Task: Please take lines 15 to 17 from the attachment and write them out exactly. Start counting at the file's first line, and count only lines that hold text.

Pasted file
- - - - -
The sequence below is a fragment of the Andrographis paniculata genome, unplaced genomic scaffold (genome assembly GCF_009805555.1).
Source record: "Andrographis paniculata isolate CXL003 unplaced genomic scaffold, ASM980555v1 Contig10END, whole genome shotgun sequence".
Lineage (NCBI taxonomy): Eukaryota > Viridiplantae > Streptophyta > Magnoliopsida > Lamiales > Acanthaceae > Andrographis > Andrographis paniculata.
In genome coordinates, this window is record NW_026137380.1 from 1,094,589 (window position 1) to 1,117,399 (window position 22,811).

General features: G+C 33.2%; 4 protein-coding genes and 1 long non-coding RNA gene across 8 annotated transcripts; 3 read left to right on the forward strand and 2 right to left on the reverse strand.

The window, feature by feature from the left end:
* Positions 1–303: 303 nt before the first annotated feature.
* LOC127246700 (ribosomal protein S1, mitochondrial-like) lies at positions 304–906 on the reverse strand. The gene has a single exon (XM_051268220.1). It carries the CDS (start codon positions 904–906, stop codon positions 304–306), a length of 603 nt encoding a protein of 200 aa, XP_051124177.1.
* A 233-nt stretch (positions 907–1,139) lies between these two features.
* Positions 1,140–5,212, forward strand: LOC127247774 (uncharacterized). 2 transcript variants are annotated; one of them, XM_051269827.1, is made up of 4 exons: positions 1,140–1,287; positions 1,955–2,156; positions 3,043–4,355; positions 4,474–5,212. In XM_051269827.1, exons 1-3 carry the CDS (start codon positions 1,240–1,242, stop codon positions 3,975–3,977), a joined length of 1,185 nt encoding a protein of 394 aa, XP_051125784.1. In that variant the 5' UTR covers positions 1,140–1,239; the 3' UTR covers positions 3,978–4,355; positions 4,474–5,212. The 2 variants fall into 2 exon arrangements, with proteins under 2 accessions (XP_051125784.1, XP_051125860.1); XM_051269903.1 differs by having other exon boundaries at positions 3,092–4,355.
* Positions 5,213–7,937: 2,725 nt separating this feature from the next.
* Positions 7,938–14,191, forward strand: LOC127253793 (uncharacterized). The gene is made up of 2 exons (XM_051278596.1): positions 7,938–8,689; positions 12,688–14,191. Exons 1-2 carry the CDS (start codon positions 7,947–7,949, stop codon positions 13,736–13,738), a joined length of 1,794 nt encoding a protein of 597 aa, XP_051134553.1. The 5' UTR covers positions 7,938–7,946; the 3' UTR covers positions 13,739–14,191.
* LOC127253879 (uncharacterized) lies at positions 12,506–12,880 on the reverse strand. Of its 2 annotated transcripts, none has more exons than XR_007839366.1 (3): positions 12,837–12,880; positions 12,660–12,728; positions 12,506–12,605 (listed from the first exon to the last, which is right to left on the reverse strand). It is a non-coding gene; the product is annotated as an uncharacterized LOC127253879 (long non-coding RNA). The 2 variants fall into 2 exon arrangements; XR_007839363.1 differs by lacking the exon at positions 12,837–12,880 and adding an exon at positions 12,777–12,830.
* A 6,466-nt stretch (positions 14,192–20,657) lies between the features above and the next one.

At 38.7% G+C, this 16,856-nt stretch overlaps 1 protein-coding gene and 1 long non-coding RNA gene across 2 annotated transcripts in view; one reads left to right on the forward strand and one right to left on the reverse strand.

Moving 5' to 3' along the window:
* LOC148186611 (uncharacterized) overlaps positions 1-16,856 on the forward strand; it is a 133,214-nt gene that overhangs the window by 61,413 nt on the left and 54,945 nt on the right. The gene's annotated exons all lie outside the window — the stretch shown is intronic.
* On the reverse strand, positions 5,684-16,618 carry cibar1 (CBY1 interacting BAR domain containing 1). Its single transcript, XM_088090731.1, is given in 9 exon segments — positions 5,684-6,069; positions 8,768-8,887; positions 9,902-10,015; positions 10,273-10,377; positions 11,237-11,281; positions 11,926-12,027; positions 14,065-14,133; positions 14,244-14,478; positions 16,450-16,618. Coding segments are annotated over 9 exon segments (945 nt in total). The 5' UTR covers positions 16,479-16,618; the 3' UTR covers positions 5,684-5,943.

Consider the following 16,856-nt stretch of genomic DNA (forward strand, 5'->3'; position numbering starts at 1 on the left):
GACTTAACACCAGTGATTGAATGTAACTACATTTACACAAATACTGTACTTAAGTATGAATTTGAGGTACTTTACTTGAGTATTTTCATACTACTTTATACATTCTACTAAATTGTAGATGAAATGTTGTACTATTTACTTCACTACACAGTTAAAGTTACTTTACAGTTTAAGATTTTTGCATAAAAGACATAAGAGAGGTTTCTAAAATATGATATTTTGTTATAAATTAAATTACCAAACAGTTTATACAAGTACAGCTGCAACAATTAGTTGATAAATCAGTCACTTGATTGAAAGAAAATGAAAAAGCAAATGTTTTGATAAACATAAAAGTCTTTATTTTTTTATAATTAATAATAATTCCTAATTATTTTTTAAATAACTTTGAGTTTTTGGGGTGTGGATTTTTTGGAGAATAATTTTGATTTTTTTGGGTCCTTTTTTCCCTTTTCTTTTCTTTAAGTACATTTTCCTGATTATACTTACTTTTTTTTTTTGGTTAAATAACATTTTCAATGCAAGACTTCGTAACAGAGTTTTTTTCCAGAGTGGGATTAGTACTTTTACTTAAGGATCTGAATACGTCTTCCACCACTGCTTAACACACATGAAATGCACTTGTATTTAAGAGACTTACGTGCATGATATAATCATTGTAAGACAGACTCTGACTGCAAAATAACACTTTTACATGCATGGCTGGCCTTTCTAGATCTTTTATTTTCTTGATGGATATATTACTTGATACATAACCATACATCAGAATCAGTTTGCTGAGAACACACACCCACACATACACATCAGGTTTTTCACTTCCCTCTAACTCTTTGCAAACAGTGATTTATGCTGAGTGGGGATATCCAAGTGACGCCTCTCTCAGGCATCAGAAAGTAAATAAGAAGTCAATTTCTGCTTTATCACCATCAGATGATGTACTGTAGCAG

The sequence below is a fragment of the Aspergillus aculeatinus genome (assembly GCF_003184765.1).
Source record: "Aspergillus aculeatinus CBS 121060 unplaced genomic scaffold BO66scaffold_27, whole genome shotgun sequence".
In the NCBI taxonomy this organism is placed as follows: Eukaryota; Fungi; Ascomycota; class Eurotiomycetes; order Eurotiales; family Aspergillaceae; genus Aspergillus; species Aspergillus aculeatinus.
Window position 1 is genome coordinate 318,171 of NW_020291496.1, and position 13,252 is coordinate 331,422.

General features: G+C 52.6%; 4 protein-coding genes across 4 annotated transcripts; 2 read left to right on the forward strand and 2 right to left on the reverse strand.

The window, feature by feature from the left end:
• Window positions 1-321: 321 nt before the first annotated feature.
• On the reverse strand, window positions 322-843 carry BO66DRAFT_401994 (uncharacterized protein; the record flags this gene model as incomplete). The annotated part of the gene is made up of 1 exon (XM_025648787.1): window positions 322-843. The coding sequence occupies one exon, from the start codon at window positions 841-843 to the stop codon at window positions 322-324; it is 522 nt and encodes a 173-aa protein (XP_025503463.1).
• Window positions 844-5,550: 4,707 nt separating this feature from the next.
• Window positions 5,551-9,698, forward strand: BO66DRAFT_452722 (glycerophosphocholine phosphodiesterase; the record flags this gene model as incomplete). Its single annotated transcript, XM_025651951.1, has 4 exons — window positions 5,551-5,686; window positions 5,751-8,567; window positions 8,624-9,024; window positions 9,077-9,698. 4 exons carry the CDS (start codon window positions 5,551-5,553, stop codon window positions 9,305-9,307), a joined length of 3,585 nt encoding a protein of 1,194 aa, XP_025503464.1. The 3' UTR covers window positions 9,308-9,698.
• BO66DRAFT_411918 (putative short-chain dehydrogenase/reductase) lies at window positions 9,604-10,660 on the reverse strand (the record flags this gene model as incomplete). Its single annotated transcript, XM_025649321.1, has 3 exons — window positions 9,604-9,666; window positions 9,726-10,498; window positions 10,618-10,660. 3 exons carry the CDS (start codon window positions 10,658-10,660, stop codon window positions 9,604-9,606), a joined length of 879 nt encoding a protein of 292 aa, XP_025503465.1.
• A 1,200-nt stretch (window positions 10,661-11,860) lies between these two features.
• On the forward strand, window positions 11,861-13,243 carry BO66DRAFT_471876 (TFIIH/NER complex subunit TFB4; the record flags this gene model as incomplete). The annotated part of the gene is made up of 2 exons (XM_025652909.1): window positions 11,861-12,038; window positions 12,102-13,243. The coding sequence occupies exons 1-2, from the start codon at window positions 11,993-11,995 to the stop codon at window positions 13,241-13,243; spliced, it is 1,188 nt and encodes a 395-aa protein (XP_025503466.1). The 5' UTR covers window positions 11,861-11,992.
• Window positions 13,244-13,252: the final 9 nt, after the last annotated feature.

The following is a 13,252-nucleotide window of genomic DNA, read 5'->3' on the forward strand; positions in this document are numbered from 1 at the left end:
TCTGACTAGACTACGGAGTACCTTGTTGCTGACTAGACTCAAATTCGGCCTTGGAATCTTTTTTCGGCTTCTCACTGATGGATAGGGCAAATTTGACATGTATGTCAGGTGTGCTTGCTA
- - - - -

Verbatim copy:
At 38.7% G+C, this 16,856-nt stretch overlaps 1 protein-coding gene and 1 long non-coding RNA gene across 2 annotated transcripts in view; one reads left to right on the forward strand and one right to left on the reverse strand.

Moving 5' to 3' along the window:
* LOC148186611 (uncharacterized) overlaps positions 1-16,856 on the forward strand; it is a 133,214-nt gene that overhangs the window by 61,413 nt on the left and 54,945 nt on the right. The gene's annotated exons all lie outside the window — the stretch shown is intronic.